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Combating Application Inflation

The number of colleges high schoolers apply to has risen dramatically. Here's what you should know.

One question we hear often from parents and high school students is, “How many colleges should I apply to?” That’s a very good question, and the answer is: it depends. 

Years back students typically applied to a handful of schools, around 3-5. But in recent years that number has doubled, tripled or quadrupled depending on whom you ask. Some students submit a dozen applications or more, in an attempt to hedge their bets or compete for financial aid dollars.

Of course, when students apply to numerous schools it creates a phenomenon known as Application Inflation. As more and more students apply to certain schools, the fiercer the competition becomes.

And that’s why we generally encourage students to consider applying to 7 schools minimum, according to the following formula: 2 reach schools, 3 match schools and 2 safety schools where you’re in the top 10 to 15 percent of the applicant pool. Be careful about the schools you choose, and don’t apply anywhere where it’s not a good fit. Certainly don’t apply to a school just because your friend, older sibling or parents went there.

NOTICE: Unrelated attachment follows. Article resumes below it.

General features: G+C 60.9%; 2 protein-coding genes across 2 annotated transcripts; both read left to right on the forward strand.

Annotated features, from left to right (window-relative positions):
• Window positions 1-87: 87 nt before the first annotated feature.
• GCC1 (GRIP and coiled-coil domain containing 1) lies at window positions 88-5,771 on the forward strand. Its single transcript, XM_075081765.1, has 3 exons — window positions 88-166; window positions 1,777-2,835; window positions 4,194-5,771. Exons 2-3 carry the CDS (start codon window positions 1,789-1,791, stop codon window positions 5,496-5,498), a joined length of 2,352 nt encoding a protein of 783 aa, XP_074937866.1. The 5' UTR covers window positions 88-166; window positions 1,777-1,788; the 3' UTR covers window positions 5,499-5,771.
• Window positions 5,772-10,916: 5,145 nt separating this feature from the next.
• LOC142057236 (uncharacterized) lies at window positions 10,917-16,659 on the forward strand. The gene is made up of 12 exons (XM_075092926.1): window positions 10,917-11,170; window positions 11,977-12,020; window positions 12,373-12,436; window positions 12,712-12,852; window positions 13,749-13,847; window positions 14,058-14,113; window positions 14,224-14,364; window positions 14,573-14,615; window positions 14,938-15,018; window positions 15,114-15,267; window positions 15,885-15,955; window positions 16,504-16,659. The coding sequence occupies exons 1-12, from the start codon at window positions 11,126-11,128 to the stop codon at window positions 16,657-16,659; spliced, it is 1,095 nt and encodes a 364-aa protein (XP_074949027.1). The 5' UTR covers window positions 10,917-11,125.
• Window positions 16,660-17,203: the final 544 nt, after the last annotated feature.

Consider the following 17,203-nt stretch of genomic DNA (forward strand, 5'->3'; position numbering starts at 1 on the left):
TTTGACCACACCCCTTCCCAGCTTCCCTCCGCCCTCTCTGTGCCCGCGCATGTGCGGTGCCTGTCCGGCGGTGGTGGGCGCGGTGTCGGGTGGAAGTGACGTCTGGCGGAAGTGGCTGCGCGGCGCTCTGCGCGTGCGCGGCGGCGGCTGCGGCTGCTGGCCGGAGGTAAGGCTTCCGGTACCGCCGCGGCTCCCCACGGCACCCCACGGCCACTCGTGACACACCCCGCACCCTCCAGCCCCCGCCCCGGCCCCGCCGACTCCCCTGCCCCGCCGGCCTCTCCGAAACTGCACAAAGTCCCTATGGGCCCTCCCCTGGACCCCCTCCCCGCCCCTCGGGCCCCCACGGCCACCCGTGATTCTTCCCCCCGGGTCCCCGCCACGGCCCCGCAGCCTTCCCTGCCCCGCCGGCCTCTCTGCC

I also recommend you apply to at least one “financial safety school" – a college or university that’s willing to give you enough financial aid to make it affordable, even if family circumstances change.

If you want to apply to more than 7 schools, just maintain the 2-3-2 ratio. In other words, don’t add three more reach colleges without adding more match or safety schools.

It’s also a good idea to stay up to date on school requirements before you begin filling out those applications.

Ian Welham helps students find the perfect fit college and helps parents pay for it. Over 5,000 families have benefited from seeing his college funding video, which is no charge to Patch readers. 

This post is contributed by a community member. The views expressed in this blog are those of the author and do not necessarily reflect those of Patch Media Corporation. Everyone is welcome to submit a post to Patch. If you'd like to post a blog, go here to get started.


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